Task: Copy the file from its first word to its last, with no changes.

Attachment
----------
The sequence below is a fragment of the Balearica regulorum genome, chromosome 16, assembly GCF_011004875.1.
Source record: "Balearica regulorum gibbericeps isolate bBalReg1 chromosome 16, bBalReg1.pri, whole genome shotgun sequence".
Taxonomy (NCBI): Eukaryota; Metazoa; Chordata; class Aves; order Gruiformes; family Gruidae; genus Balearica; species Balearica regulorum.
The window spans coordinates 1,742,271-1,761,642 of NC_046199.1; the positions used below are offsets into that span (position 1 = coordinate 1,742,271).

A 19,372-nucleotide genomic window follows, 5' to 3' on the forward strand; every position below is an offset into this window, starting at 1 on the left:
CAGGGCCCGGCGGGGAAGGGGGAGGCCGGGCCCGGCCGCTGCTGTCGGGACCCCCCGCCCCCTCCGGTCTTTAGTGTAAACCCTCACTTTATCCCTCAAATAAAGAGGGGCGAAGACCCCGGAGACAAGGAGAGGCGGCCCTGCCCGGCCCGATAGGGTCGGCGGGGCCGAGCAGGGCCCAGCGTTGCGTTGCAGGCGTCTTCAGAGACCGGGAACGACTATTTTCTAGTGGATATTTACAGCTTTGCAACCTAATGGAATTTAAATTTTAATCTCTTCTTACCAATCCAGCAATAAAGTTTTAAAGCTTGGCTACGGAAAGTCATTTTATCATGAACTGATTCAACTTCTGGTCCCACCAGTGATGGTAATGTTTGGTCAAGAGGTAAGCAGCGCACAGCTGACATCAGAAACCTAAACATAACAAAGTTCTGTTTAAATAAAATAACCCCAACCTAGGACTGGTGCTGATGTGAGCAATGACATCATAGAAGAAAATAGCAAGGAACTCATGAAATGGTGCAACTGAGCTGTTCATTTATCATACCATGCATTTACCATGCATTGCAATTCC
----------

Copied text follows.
The sequence below is a fragment of the Balearica regulorum genome, chromosome 16, assembly GCF_011004875.1.
Source record: "Balearica regulorum gibbericeps isolate bBalReg1 chromosome 16, bBalReg1.pri, whole genome shotgun sequence".
Taxonomy (NCBI): Eukaryota; Metazoa; Chordata; class Aves; order Gruiformes; family Gruidae; genus Balearica; species Balearica regulorum.
The window spans coordinates 1,742,271-1,761,642 of NC_046199.1; the positions used below are offsets into that span (position 1 = coordinate 1,742,271).

A 19,372-nucleotide genomic window follows, 5' to 3' on the forward strand; every position below is an offset into this window, starting at 1 on the left:
CAGGGCCCGGCGGGGAAGGGGGAGGCCGGGCCCGGCCGCTGCTGTCGGGACCCCCCGCCCCCTCCGGTCTTTAGTGTAAACCCTCACTTTATCCCTCAAATAAAGAGGGGCGAAGACCCCGGAGACAAGGAGAGGCGGCCCTGCCCGGCCCGATAGGGTCGGCGGGGCCGAGCAGGGCCCAGCGTTGCGTTGCAGGCGTCTTCAGAGACCGGGAACGACTATTTTCTAGTGGATATTTACAGCTTTGCAACCTAATGGAATTTAAATTTTAATCTCTTCTTACCAATCCAGCAATAAAGTTTTAAAGCTTGGCTACGGAAAGTCATTTTATCATGAACTGATTCAACTTCTGGTCCCACCAGTGATGGTAATGTTTGGTCAAGAGGTAAGCAGCGCACAGCTGACATCAGAAACCTAAACATAACAAAGTTCTGTTTAAATAAAATAACCCCAACCTAGGACTGGTGCTGATGTGAGCAATGACATCATAGAAGAAAATAGCAAGGAACTCATGAAATGGTGCAACTGAGCTGTTCATTTATCATACCATGCATTTACCATGCATTGCAATTCC